Zimbabwe industry's capacity utilisation contracted to 36.4% in 2019 and could fall further if the southern African country's policy direction does not change drastically.
Capacity utilisation measures the level at which a company is operating at, or the level at which it is using its plant and equipment.
The manufacturing sector survey of the Confederation of Zimbabwe Industries (CZI), revealed that companies had fallen victim to power and foreign currency shortages during 2019.
The CZI is the biggest representative board for manufacturers and over 300 companies took part in the survey according CEO Sekai Kuvarika.
About 88% of firms surveyed in 2019 said they struggled to access forex on the official market, and when they do they only get 10% of their actual requirements and still have to wait three months to access the money.
Zimbabwe, despite its growing exports at $4.3bn (about R64bn) in 2019 is struggling to pay for imports that include fuel, electricity and raw materials.
Despite crippling fuel shortages, Zimbabwe's monthly petrol import bill averaged $30m in 2019 versus an average $44m in 2018.
According to Zimbabwe's national statistics agency, Zimstat, electricity imports gobbled $119m and averaged $9.9m per month, compared to an average of $13.7m per month in 2018 or an annual total of $164m.
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These import challenges, according to CZI resulted in capacity utilisation falling to 36.4% in 2019, down from 48.2% in 2018.
In 2019, not even a single sub-sector of the industry operated above 50%, according to the survey outcome.
The CZI projects capacity utilisation in 2020 to fall further to 27% "if the policy direction does not change drastically."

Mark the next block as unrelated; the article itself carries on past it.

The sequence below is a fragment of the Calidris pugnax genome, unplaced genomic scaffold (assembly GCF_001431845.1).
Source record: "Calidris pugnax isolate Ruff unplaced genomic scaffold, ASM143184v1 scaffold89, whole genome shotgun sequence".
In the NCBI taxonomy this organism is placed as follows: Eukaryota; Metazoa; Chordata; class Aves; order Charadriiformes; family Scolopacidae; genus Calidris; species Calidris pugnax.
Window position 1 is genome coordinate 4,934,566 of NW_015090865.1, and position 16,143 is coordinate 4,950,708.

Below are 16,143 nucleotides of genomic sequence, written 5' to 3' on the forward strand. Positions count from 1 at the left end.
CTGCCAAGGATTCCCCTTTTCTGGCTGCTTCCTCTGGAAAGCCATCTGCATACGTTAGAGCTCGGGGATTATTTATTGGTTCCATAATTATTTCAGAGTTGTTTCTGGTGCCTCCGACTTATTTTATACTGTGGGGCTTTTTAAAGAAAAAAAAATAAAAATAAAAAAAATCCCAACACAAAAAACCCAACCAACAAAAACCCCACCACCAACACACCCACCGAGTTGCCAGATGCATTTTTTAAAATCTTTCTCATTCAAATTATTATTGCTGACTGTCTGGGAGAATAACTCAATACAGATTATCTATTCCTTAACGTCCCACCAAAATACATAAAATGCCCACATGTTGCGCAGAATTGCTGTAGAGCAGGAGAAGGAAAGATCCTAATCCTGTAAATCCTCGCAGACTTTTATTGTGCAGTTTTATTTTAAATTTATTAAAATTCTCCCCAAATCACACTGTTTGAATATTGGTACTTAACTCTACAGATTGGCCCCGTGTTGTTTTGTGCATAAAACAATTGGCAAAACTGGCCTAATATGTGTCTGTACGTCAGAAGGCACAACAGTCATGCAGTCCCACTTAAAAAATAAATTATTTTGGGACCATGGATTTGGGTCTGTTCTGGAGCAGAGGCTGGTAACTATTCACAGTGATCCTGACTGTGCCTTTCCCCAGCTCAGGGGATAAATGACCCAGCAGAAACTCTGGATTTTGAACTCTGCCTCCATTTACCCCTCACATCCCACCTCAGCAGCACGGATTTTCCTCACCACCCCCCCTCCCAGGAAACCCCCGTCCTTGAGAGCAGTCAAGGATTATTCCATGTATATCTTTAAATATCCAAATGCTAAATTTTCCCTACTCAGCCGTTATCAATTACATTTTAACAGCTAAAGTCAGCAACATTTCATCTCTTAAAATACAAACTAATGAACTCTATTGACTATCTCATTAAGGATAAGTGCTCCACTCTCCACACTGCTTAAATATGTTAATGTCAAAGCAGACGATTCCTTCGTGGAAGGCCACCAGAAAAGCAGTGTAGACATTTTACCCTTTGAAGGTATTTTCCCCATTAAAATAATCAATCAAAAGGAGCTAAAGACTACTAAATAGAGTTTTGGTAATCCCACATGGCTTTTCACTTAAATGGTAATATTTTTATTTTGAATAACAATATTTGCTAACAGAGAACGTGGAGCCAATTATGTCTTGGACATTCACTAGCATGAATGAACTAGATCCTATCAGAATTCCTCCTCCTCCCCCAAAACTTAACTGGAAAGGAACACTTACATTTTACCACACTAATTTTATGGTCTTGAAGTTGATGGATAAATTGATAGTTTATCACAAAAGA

Policy makers are accused of introducing the local Zimbabwe dollar prematurely before right fundamentals are in place. The local currency has since tumbled from trading at par with the US dollar to an exchange rate of 17.7 as of Friday.
On the parallel market, the exchange rate was at approximately 27 on Friday.
Financing of government expenditure including subsidies on fuel, public transport and recently maize meal were seen as the biggest drivers of inflation and weakening of the local currency.
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A Reserve Bank of Zimbabwe report released recently showed that net credit to Government stood at $16.24 in 2019 while the private sector got Z$11bn.
Economist Joseph Mverecha recommended that for meaningful policy change authorities will have to focus on currency stability through control money supply and money supply growth.
In 2019, broad money supply grew by 249.8% to Z$35bn according to the central bank.
Mverecha also recommended the introduction of an efficient foreign currency trading system as the current one had failed with business failing to access requirements.
Delegates were also told that countries that have been consistent with reforms for doing business environment have had relatively good economic performance and those that have had a start-stop, start-stop approach have performed badly.